NVHR Press Release: South Dakota Receives ‘F’ in Harvard Law School & NVHR Report Card Project Grading Medicaid Programs for Discriminatory Hepatitis C Treatment Restrictions

 
 
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FOR IMMEDIATE RELEASE

 

South Dakota Receives ‘F’ in Harvard Law School & NVHR Report Card Project Grading Medicaid Programs for Discriminatory Hepatitis C Treatment Restrictions

 

SD is One of Just Three States to Currently Have an ‘F’ in ‘Hepatitis C: State of Medicaid Access,’ Which Grades 52 Medicaid Programs & Offers Recommendations to Improve

 

August 17, 2018 – The National Viral Hepatitis Roundtable (NVHR) and the Center for Health Law and Policy Innovation of Harvard Law School (CHLPI) gave South Dakota an “F” in their report and interactive project, Hepatitis C: State of Medicaid Access, which grades all 50 state Medicaid programs, as well as the District of Columbia and Puerto Rico, according to access to curative treatments for hepatitis C, now the nation’s deadliest infectious disease.

 

South Dakota is one of only three state Medicaid programs that currently has an “F” for imposing discriminatory restrictions on hepatitis C cures. Specifically, South Dakota’s Medicaid Program requires hepatitis C patients to demonstrate severe liver damage (a fibrosis score of F3 or greater), six months of sobriety, and a prescription from a specialist – who can be costly and difficult to find – before receiving access to treatment.

 

“Hepatitis C, the nation’s deadliest infectious disease impacts over 6,300 individuals in South Dakota,” said Tina Broder, interim executive director of NVHR. “States with failing grades and discriminatory restrictions like South Dakota can use this project to reform their Medicaid policies and ensure patients with hepatitis C can receive essential care and have access to treatment.”

 

Hepatitis C: State of Medicaid Access – which is available online in interactive form at http://stateofhepc.org – grades each state, as well as the District of Columbia and Puerto Rico, according to its overall “state of access.” Each grade is determined by curative treatment restrictions related to three areas: 1) liver disease progression (fibrosis) restrictions, 2) sobriety/substance use requirements, and 3) prescriber limitations – all of which contradict guidance from the Centers for Medicare & Medicaid Services (CMS), as well as recommendations from the American Association for the Study of Liver Diseases (AASLD) and the Infectious Disease Society of America (IDSA). The report also offers suggestions for each state on how to reduce its treatment access requirements.

 

“South Dakota, as shown in this report, has some of the most restrictive limits placed on Medicaid enrollees living with hepatitis C. These requirements make it very difficult for those suffering from the disease to access life-saving treatment,” said Dr. Jennifer Giroux, a Medical Epidemiologist at the Great Plains Tribal Epidemiology Center in South Dakota.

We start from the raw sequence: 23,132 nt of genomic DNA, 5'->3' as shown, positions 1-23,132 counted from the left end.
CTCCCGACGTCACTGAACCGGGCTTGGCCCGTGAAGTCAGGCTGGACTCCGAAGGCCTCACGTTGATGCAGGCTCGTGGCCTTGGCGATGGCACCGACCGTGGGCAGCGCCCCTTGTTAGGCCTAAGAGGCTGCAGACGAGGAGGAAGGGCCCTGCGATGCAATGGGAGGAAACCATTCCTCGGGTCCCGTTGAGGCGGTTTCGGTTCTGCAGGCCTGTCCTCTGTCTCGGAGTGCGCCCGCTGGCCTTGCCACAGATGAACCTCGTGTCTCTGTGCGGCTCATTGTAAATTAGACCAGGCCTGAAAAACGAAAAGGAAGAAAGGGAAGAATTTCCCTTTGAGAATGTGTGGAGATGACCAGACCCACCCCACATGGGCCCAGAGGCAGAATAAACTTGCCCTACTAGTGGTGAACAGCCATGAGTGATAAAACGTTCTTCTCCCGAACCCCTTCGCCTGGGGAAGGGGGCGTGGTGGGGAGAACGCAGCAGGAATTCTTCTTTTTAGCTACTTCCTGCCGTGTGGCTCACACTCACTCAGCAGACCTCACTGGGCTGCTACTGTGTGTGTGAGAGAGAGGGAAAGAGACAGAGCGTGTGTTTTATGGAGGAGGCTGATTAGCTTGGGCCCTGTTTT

“Individuals most at-risk for receiving and transmitting hepatitis C are barred from treatment in South Dakota based on sobriety restrictions. South Dakota can reduce the transmission of hepatitis C by joining the many Medicaid programs across the country that have eliminated these medically unfounded restrictions on patients based on sobriety,” said Robert Greenwald, Clinical Professor of Law at Harvard Law School and the director of CHLPI.

 

States that currently have an “A” are: Alaska, Colorado, Connecticut, Delaware, Massachusetts, Missouri, Nevada, New Mexico, Pennsylvania, Vermont, and Washington. States that have an “F” are: Arkansas, Montana, and South Dakota. Most states – 17 and Puerto Rico – have a “D” grade.

 

Read the full South Dakota report card here.

 

About the National Viral Hepatitis Roundtable (NVHR)
The National Viral Hepatitis Roundtable is a national coalition working together to eliminate hepatitis B and C in the United States. NVHR’s vision is a healthier world without hepatitis B and C. NVHR’s work is guided and informed by our beliefs and commitment to: Participation, Inclusiveness, Intersectionality, Health Equity, and Stigma Elimination. For more information, visit www.nvhr.org.

 

About the Center for Health Law and Policy Innovation of Harvard Law School (CHLPI)

The Center for Health Law and Policy Innovation of Harvard Law School (CHLPI) advocates for legal, regulatory, and policy reforms to improve the health of underserved populations, with a focus on the needs of low-income people living with chronic illnesses and disabilities. CHLPI works with consumers, advocates, community-based organizations, health and social services professionals, government officials, and others to expand access to high-quality healthcare; to reduce health disparities; to develop community advocacy capacity; and to promote more equitable and effective healthcare systems. CHLPI is a clinical teaching program of Harvard Law School and mentors students to become skilled, innovative, and thoughtful practitioners as well as leaders in health, public health, and food law and policy. For more information, visit http://www.chlpi.org.

 

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